Keeping It Friendly With BFF Marketing
The voices are conversational, personal, inclusive and empathetic.
The photos have a soothing pastel palette and diverse women with flawless skin and thick eyebrows. The products they're selling are "masspirational" - promising a healthy glow, ethically-made clothes and stylish athleisure pieces at a more acccessible price than their luxury counterparts.
This is "BFF Marketing," a termed coined by fashion journalist Pandora Sykes in an October 2017 piece for Business of Fashion. The article identifies the rise of direct to consumer brands who sell to young women and use a certain style of marketing to grow their business and community.
If you're a woman between the ages of 18 - 34, who shops online & scrolls through Instagram, chances are that you're a customer (or at least have heard of) these direct to consumer brands: Everlane, Glossier, Outdoor Voices, Away, Reformation, Realisation Par and Thinx. These brands sprung up in the last decade, received millions in funding and have changed what young women expect of brands. They've identified what's missing in the market, and more importantly, they know how to talk to their potential customers and sell them products that make them feel connected to a greater purpose beyond materialism.
For Everlane, an online clothing brand that sells ethically-made luxurious basics, their philosophy is "radical transparency." They show consumers exactly what the product costs while promising fair treatment of workers. Instead of Black Friday sales, they took all the proceeds from that day to build an organic vegetable farm so that their factory workers in Vietnam could have two free healthy meals a day. For Glossier, a makeup and skincare brand, it's about being inclusive, embracing flaws and feeling beautiful in your own skin, a narrative that's been missing from an industry which traditionally has relied on insecurities to sell products.
These brands communicate their greater purpose through the BFF approach, which is baked into their core brand. Paired with photogenic products, the brands have built substantial social followings and armies of brand evangelists. Their customers willingly post photos of the brand on social media, growing the brand's awareness organically through word of mouth. These brands have created valuable social currency - consumers want to be associated with them.
So what's caused the rise of BFF marketing?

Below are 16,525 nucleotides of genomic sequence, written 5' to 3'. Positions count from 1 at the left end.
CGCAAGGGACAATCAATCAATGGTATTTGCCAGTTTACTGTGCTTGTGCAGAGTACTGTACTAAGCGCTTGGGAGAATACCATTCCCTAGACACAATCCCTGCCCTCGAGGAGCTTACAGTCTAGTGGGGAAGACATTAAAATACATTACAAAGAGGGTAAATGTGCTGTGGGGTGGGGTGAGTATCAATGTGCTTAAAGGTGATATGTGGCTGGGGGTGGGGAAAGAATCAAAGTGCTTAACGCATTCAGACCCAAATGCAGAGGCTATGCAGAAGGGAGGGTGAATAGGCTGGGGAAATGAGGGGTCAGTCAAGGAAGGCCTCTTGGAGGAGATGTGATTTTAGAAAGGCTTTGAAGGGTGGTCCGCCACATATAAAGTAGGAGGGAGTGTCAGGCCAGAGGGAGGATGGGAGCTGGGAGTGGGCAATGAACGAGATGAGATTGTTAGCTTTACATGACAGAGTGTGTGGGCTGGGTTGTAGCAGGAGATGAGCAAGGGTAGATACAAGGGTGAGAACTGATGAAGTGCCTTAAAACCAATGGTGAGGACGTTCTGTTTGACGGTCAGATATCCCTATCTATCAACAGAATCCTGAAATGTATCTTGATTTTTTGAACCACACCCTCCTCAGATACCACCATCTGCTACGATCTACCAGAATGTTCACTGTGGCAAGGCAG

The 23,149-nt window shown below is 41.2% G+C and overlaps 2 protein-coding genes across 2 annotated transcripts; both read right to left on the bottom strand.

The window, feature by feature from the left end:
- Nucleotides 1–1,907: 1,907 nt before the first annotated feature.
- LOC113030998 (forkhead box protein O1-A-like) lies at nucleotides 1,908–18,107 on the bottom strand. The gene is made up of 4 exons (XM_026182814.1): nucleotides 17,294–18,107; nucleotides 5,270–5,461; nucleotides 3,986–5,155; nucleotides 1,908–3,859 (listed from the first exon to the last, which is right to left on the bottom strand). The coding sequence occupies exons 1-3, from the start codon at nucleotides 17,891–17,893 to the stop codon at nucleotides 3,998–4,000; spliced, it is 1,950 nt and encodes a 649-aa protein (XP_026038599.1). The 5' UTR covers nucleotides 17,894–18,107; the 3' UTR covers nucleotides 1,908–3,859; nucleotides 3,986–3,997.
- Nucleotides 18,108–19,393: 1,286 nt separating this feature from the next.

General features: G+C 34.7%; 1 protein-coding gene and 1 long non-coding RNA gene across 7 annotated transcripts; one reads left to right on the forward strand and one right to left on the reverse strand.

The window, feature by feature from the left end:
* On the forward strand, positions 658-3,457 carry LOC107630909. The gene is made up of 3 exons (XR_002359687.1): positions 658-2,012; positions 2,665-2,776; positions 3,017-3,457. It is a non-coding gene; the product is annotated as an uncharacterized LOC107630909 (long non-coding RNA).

I think it's a combination of factors. One is the rise of direct to consumer brands. There's a general distrust and lack of connection with many traditional brands. Look at how Gap and J.Crew are faring in the market. I personally feel no emotional connection to those brands - I may browse if there's a sale, but I'm not going to talk to my friends about a new product launch the way I would about Everlane's Damn Good Denim. Luxury brands are still going strong but they're out of reach & extremely exclusive. Consumers want the experience of luxury - good design, personal service, products that feel made for them - but at more accessible prices and in a more inclusive way.
The other reason is social media. It's where we spend the majority of time, communicating, consuming media and creating their own platforms. The rise of the personal brand makes a person's consumption habits even more public, as it's a reflection of their own self, for better or for worse.
Besides the conversational tone & pretty imagery, here are a few more characteristics of BFF Marketing:
A female founder who's built into the brand, as seen with Outdoor Voices' Tyler Haney & Glossier's Emily Weiss. Having an inspiring and involved founder makes a realistic brand story of empowerment and thus plays into an element of fourth wave feminism where the brand story includes female empowerment and therefore you're encouraged to support both the brand and the message.
Strong social community, led by branded hashtags and an abundance of user generated content (Check out #doingthings )
Allowing consumers to influence the brand's products (Glossier crowd-sourced their community to create their bestselling Milky Jelly Cleanser).
The use of sans serif font in their logo (this design trait is pretty much a requirement for any direct to consumer brand).
So is combining the characteristics above the magic trick to winning over young women? Not always. The brand's success is dependent on positive word of mouth and a strong social community. So while the product has to be Instagrammable and look good on a marble flat lay, the brand has to connect the purchase & social media flaunting of their product to something more.
Something that makes the customer feel cooler, more in the know, and more "with it", even if it's just by friendly association.